Question number three, the Dobbs decision, what is it, and why does it matter? The Dobbs decision, excuse me, let me get some water. We appreciate you being here today, Alan. Thank you. Thank you. I remember. All right.

Whenever you’re ready. The Dobbs decision is one of the greatest decisions in American judicial history. It’s as great as Brown v. Board of Education, which ended segregation in America. And why are the two closely related and both great? The Brown v. Board of Education decision reversed a 58-year-old Supreme Court precedent called Plessy v.

Ferguson, which had enshrined segregation, or separate but equal, in the Constitution of the United States, supposedly. It was an 1896 decision after the Civil War, which we fought to end slavery. But everybody thought, oh, segregation is the law of the land. It’s a super precedent. It was 58 years old. Well, the Supreme Court didn’t change the Constitution. The Constitution always said you have equal rights, equal protection, not separate but equal.

It was the Supreme Court that was wrong, not the Constitution. Well, the Dobbs decision did the same thing to Roe v. Wade, which was not part of the Constitution. How do we know that? In Dobbs, they said, clearly, the word abortion isn’t even in the Constitution. There’s no right to an abortion. They found it originally in the shadow or penumbras of the Constitution.

They couldn’t even find the word, of course. And the Supreme Court said it’s as bad as segregation and we need to do the right thing and correct our error. It was the Supreme Court that incorrectly found this right to abortion. It had to be the Supreme Court which changed the law. And so, that’s why Dobbs was one of the greatest decisions in American history. So, I believe now we’re in the de-abortioning phase of American history, just like we had to go through the desegregation phase. What did the people who supported segregation say?

They said, segregation forever, segregation forever. And on the day of oral argument in Dobbs, I was there outside the court waiting for oral argument and they started shouting, abortion forever, abortion forever. I thought, where have I heard that slogan? I know all the abortion slogans. They’d never used that one before. But that’s what the segregationist said in the final days of segregation. And the abortion forever is in the final days of that slogan.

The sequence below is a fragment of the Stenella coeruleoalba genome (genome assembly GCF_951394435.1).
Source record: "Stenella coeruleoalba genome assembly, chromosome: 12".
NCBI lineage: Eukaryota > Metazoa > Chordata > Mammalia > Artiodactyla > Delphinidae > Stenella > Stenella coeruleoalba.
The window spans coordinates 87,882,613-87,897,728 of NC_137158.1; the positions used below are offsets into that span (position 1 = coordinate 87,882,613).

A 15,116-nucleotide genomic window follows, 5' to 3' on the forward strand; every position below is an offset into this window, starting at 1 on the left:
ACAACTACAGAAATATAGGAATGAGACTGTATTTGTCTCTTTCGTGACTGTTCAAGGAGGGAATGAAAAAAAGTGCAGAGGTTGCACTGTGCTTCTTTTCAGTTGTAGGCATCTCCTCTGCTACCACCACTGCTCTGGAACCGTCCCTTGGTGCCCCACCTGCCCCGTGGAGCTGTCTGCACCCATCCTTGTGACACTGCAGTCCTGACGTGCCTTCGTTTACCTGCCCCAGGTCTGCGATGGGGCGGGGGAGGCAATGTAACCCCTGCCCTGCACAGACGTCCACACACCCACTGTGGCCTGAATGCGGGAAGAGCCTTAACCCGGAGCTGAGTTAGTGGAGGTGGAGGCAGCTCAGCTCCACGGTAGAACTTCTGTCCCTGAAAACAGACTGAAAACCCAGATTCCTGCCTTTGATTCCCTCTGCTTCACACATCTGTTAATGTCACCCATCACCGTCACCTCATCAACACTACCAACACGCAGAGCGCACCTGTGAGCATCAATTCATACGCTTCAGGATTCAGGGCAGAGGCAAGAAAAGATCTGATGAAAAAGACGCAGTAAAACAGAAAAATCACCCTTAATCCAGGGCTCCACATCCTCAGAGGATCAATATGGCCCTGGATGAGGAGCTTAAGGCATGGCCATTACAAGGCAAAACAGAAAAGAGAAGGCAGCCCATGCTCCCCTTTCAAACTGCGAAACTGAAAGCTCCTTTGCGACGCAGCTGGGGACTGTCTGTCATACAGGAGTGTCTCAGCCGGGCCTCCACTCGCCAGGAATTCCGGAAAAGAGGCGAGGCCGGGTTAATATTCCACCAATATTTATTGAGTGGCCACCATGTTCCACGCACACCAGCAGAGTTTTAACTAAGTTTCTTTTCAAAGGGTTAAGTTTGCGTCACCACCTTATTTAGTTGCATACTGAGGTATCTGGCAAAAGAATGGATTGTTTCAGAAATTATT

We are going to have an America that is abortion free of legal abortion. And I believe that it’ll be similar to the desegregation, but in only 10 years, we went from 1954 where abortion was, I mean, excuse me, where segregation was a constitutional right, to 1964, 10 years later, where we had a federal law banning segregation. And we will be the same way in the future because of really a better alternative called the safe haven law. I’ll come back to safe haven law later. So this is going to be question number four. What was Roe v. Wade and in your legal opinion, so yeah, what was Roe v.

Wade and in your legal opinion, was it a legally sound decision, constitutional, evidentially strong, responsible jurisprudence, et cetera? And whenever you’re ready. All right. I had the great honor of representing Norma McCorvey, who was the lead plaintiff in the case that came to be known as Roe v. Wade in her legal efforts to reverse her own case.

So what was Roe v. Wade? It was a decision that was an exercise in sheer judicial power. It was an attempt to legislate from the bench. It was the creation of a supposed right that did not exist in the Constitution. And it used Norma McCorvey as the vehicle to create the law that the Supreme Court wanted to create. And it was a disaster in her life.

And every year around the anniversary of Roe v. Wade, she felt tremendous guilt for the death of another million people. She was just a kind of a street person, sold drugs, who did get pregnant, wanted relief from not knowing what to do with the child. This was her third pregnancy. The first child was taken by Norma’s mother to be raised because Norma was kind of a street person. And then the second child she placed for adoption. And the third child, she said, I just want this to be over.

She tried to get an illegal abortion, but public interest lawyers needed a plaintiff for them to go to the Supreme Court to create a new law. And let me just say this. When a Supreme Court changes the Constitution, they become an oligopoly. What is an oligopoly? An oligopoly is government by a few. We are a republic. We want to elect our representatives who pass laws, and then the law must be consistent with the Constitution.

Because the Constitution was drafted by the people, ratified by the people, and gives our whole legitimacy to our form of government. We’re not ruled by a few. We rule ourselves as a society through elected representatives. And the people ratified the Constitution. There’s no right to abortion in the Constitution. There is a right to life in the Constitution twice. The Fifth Amendment and the Fourteenth Amendment say the same thing.